--working-dir path, -d path                   path of the directory containing your Terraform files (default: ".") [$TFCW_WORKING_DIR]
   --workspace workspace, -w workspace           workspace to use on Terraform Cloud API [$TFCW_WORKSPACE]
   --help, -h                                    show help

Install

Have a look onto the latest release page and pick your flavor.

Checksums are signed with the following GPG key: C09C A9F7 1C5C 988E 65E3  E5FC ADEA 38ED C46F 25BE

Go
~$ go get -u github.com/mvisonneau/tfcw
Homebrew
~$ brew install mvisonneau/tap/tfcw
Snapcraft
~$ snap install tfcw
Docker
~$ docker run -it --rm docker.io/mvisonneau/tfcw
or
~$ docker run -it --rm ghcr.io/mvisonneau/tfcw
Scoop
~$ scoop bucket add https://github.com/mvisonneau/scoops
~$ scoop install tfcw
Binaries, DEB and RPM packages

For the following ones, you need to know which version you want to install, to fetch the latest available :

~$ export TFCW_VERSION=$(curl -s "https://api.github.com/repos/mvisonneau/tfcw/releases/latest" | grep '"tag_name":' | sed -E 's/.*"([^"]+)".*/\1/')
# Binary (eg: freebsd/amd64)
~$ wget https://github.com/mvisonneau/tfcw/releases/download/${TFCW_VERSION}/tfcw_${TFCW_VERSION}_freebsd_amd64.tar.gz
~$ tar zxvf tfcw_${TFCW_VERSION}_freebsd_amd64.tar.gz -C /usr/local/bin

# DEB package (eg: linux/386)
~$ wget https://github.com/mvisonneau/tfcw/releases/download/${TFCW_VERSION}/tfcw_${TFCW_VERSION}_linux_386.deb
~$ dpkg -i tfcw_${TFCW_VERSION}_linux_386.deb

# RPM package (eg: linux/arm64)
~$ wget https://github.com/mvisonneau/tfcw/releases/download/${TFCW_VERSION}/tfcw_${TFCW_VERSION}_linux_arm64.rpm
~$ rpm -ivh tfcw_${TFCW_VERSION}_linux_arm64.rpm

Troubleshoot

You can use the --log-level debug flag in order to troubleshoot

~$ tfcw --log-level debug run create
INFO[] Checking workspace configuration
INFO[] Processing variables and updating their values on TFC
DEBU[] workspace id for foo: ws-wzzmTai00qifQAxB
INFO[] Set variable credentials (terraform)
INFO[] Preparing plan
DEBU[] Workspace id for foo: ws-wzzmTai00qifQAxB
DEBU[] Configured working directory:
DEBU[] Creating configuration version..
DEBU[] Configuration version ID: cv-6qwJz000vLCx5ktH
DEBU[] Uploading configuration version..
DEBU[] Uploaded configuration version!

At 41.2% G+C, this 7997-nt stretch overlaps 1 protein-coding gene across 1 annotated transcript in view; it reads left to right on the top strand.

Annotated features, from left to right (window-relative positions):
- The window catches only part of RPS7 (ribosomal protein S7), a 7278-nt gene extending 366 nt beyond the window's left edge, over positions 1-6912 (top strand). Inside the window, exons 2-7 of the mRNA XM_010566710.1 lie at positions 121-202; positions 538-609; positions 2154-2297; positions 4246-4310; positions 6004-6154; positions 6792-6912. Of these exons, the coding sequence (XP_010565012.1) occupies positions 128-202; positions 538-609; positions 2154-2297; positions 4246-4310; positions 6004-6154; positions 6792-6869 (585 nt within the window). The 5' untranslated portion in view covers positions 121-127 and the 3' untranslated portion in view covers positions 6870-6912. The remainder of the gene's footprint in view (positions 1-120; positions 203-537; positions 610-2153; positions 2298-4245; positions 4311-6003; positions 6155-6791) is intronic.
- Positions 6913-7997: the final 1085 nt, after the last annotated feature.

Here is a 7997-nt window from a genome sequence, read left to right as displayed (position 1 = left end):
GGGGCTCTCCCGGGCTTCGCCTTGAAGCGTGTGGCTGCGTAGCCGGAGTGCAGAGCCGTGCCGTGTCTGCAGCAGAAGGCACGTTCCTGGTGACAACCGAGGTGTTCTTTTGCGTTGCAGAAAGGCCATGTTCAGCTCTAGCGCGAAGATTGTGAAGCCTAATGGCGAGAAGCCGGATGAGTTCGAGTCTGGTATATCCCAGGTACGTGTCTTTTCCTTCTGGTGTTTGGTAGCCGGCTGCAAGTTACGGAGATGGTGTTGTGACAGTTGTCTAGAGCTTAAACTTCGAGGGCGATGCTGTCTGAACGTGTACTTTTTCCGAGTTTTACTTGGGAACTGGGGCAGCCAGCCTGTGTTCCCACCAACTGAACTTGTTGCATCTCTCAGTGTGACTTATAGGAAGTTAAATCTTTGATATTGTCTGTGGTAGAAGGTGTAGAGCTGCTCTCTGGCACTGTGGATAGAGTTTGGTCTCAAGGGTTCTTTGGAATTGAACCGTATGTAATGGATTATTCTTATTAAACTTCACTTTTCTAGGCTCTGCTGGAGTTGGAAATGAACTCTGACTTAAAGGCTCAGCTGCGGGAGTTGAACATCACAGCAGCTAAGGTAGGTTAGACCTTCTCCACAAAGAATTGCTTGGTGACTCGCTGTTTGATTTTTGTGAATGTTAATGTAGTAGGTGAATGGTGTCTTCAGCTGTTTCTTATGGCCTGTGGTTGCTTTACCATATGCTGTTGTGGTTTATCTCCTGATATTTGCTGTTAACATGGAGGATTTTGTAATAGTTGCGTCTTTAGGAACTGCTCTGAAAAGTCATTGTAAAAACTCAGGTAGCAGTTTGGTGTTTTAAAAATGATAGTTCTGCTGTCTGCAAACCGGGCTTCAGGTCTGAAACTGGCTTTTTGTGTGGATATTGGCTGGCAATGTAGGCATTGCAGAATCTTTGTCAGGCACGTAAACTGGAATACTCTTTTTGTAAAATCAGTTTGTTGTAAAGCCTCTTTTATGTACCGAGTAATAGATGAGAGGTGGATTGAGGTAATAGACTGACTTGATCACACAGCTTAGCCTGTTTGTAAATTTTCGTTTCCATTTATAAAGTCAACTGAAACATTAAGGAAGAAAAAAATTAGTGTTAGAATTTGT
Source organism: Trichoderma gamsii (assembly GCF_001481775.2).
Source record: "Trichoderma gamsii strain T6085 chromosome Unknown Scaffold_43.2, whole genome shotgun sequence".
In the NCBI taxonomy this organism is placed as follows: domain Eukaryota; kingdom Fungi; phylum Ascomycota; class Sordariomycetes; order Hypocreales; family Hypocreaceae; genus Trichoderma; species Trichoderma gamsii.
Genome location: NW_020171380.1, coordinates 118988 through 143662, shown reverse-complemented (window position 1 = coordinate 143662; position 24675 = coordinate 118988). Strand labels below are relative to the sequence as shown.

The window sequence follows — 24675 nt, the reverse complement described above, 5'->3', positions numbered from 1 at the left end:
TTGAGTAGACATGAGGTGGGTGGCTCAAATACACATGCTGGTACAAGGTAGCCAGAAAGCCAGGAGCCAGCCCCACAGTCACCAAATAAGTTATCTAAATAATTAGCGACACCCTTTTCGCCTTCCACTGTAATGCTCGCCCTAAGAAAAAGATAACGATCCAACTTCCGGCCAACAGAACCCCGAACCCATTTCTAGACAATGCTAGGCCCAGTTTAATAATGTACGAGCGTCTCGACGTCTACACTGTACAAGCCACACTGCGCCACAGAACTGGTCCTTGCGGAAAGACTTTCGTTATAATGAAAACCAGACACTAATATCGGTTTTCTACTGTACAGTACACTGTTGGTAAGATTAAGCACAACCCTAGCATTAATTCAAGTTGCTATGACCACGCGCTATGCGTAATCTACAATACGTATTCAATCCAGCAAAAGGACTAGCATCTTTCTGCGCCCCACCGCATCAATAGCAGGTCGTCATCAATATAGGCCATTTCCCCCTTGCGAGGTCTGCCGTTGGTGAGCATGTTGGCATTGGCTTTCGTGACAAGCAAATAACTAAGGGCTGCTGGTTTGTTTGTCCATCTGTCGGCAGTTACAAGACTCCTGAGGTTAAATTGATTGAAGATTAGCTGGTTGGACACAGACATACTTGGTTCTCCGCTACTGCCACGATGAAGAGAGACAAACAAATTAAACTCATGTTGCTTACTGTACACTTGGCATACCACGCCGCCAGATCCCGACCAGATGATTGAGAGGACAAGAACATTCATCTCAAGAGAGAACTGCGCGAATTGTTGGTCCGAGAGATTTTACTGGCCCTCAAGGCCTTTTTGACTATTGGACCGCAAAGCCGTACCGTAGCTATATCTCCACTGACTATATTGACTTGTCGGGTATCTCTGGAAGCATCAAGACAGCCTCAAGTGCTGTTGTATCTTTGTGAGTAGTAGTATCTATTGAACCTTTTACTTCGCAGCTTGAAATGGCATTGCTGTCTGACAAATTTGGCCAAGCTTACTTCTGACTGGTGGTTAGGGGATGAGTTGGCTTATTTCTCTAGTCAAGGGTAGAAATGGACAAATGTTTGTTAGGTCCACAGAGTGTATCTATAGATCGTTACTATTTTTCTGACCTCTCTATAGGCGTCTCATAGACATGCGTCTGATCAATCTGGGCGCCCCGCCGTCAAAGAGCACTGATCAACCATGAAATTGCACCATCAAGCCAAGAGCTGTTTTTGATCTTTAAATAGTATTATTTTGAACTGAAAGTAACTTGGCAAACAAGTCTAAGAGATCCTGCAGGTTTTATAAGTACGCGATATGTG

INFO[] Run ID: run-Uo1C0000uvMcacBg
DEBU[] Plan ID: plan-xF1C0000EiFatd65
Terraform v0.13.5
Configuring remote state backend...
Initializing Terraform configuration...
[DEBUG] Using modified User-Agent: Terraform/0.12.24 TFC/d310d4ebb1
Refreshing Terraform state in-memory prior to plan...
The refreshed state will be used to calculate this plan, but will not be
persisted to local or remote state storage.
[...]

DEBU[2020-02-18T17:48:27Z] Discarding run ID: run-Uo1C0000uvMcacBg
DEBU[2020-02-18T17:48:27Z] Executed in 29.874019206s, exiting..
Perform local Terraform runs

Sometimes you can find it useful to be able to run Terraform locally instead of TFC in order to troubleshoot or plan/apply your changes in a quicker fashion. Adding the following function to your bashrc or zshrc could help you dynamically reprogramming your workspace in order to try your changes locally, using your regular terraform binaries.

tfcw-local () {
  tfcw workspace operations disable > /dev/null
  tfcw render --render-type local > /dev/null
  [[ "$?" == "0" ]] && source tfcw.env
  terraform "$@"
}

Of course, this config is quite opinionated and tailored to specific needs so feel free to amend it as you need!

Develop / Test

~$ make build-local
~$ ./tfcw

Build / Release

If you want to build and/or release your own version of tfcw, you need the following prerequisites :

~$ git clone git@github.com:mvisonneau/tfcw.git && cd tfcw

# Build the binaries locally
~$ make build-local

# Build the binaries and release them (you will need a GITHUB_TOKEN and to reconfigure .goreleaser.yml)
~$ make release

Contribute

Contributions are more than welcome! Feel free to submit a PR.

Directories

Path Synopsis
cmd
pkg
internal
cli
cmd